One of my earliest memories was of a reedy young man whom I shall call Albert. He’d visit my mother, laden with gifts of pottery for her and my brother and me. An artist, she’d taught his first classes in pottery and sculpture. Later, she and her colleagues were instrumental in getting him a scholarship to Alfred University in upstate New York, which had a highly regarded program in ceramics.
When Albert graduated art school, he took off for San Francisco, putting three thousand miles between himself, his family and us. In those days when air travel was uncommon, it was tantamount to going off to Siberia. His absence was mysterious as his letters to us ended as well. My mother used to talk with her artist friends about how sad it was for his widowed mother to have lost her son like that. What she didn’t say was how sad it was for her to have lost her devoted protégé. Yet Albert’s presence remained in my New York City home in the form of skillfully wrought platters and a monumental vase.
A child of the fifties, I’d never heard of homosexuality until fourth grade when a savvy friend explained to me during recess one day that sometimes men go for men and women go for women. (For the life of me, I don’t remember what verb she used. For sure she didn’t use “love;” maybe she resorted to “like.”) Later, in my teen years, I learned to recognize gay men if they were swishy; I now know of many others whose sexual preference was hidden or obscure. I only knew of one lesbian during all my growing up years.
My parents never spoke about homosexuality. My mother was a woman who at her deepest core believed in the virtue of hush-hushedness. Once when I mentioned the one lesbian I knew, she gave me a dirty look and told me not to talk about such matters.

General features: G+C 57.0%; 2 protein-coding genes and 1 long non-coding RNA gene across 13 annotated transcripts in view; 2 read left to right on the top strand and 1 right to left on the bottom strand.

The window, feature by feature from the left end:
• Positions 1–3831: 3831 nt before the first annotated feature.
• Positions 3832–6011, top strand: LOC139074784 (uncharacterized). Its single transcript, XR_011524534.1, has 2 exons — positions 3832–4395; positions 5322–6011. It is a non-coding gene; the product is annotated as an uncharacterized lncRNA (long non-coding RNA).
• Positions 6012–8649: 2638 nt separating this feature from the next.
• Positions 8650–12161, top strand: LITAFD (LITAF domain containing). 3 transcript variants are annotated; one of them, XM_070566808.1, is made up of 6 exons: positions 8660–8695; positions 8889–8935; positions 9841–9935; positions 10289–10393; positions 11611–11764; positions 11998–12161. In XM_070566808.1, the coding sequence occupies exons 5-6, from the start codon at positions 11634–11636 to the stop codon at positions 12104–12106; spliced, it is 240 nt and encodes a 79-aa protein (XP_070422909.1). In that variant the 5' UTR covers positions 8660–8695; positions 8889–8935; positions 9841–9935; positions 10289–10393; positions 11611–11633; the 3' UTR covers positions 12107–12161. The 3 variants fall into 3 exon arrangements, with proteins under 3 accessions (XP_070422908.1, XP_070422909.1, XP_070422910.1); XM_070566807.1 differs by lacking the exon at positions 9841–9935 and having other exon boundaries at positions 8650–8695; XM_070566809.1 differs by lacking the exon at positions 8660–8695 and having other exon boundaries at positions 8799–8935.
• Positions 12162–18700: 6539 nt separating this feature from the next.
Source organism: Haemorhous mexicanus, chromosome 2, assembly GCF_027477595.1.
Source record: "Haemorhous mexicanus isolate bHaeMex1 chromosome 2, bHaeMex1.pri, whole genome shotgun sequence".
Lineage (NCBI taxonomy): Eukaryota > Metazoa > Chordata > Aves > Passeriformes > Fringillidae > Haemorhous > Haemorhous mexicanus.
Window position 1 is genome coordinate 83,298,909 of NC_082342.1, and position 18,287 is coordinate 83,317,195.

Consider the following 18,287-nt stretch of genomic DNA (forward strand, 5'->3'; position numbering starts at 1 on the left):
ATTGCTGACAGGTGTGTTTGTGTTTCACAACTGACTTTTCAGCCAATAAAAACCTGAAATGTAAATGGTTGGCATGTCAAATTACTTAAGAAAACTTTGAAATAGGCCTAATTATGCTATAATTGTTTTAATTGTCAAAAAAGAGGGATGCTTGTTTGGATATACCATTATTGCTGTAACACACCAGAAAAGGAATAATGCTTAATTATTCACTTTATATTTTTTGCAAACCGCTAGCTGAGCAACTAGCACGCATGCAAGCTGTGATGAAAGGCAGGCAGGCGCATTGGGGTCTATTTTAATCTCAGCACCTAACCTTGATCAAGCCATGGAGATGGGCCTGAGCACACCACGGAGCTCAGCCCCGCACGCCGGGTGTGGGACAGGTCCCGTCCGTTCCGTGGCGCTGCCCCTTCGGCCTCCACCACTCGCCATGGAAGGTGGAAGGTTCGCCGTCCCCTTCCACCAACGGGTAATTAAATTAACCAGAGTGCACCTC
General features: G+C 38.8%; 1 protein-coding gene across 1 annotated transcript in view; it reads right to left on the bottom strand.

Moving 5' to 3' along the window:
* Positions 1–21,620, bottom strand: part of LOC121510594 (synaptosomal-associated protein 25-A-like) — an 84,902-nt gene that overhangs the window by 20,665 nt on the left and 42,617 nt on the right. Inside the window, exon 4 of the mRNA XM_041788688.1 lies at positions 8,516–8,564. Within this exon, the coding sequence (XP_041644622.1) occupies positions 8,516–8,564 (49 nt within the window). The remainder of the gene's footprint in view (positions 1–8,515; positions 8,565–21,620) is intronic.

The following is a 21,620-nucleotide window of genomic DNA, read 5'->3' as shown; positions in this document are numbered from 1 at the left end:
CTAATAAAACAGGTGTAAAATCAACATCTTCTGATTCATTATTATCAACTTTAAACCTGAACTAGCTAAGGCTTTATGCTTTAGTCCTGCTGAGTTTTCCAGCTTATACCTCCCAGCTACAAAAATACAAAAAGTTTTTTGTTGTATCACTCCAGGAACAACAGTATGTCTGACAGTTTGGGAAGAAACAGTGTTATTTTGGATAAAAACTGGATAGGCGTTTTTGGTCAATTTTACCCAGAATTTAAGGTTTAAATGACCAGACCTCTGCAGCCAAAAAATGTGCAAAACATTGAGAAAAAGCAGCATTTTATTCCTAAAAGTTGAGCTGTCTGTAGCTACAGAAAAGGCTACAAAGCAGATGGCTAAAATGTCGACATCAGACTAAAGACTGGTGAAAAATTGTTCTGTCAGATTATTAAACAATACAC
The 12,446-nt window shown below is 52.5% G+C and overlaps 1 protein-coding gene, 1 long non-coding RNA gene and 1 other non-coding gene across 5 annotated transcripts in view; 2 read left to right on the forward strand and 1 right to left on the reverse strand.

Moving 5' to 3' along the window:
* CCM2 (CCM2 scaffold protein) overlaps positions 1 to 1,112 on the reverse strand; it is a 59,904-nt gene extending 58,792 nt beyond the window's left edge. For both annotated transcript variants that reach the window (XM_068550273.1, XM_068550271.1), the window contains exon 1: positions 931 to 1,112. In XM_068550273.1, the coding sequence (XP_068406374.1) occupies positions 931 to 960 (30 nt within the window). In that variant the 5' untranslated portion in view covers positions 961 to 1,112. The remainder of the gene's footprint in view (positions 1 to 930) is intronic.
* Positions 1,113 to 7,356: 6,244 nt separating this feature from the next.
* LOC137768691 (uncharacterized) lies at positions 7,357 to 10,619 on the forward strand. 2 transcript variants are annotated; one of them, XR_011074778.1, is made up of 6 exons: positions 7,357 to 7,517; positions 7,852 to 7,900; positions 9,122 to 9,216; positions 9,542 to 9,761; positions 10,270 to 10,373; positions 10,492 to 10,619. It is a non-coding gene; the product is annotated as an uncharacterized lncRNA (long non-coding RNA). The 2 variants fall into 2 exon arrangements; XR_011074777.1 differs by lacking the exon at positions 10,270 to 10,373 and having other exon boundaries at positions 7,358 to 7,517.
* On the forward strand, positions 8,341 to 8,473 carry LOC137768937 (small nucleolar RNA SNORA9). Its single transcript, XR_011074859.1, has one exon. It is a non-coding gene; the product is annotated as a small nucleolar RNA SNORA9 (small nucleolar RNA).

In my early twenties, my brother came out to me in private. It became my task to protect my parents from the truth I viewed as devastating to them. Of course they knew but relied on the armor of silence. If they never spoke of it, they never would have to cope.
At the height of the AIDS epidemic, my brother would call me about hives on his hand, an unexplained sore, a cold. It didn’t take much to send him and then me into paroxysm of fear. During this epoch of terror I dreamed of Albert, that he was dying of AIDS. In the morning with gray light filtering through the blinds, I sat upright and knew he was gay. All those years of mystery over his absence, and one short dream told me the truth.
Many times during those years, I felt as if my head was in a beehive with the truth buzzing around me. Perhaps that’s the reason I’ve written a YA novel about the fifteen-year-old Alice Kaplan who has to confront her brother’s sexual orientation. I needed to puncture those honeycombs of silence. While this book is a fiction—all the events are more exciting and dramatic than anything that I ever experienced—Alice, like me, spends time torn between the closet and the truth.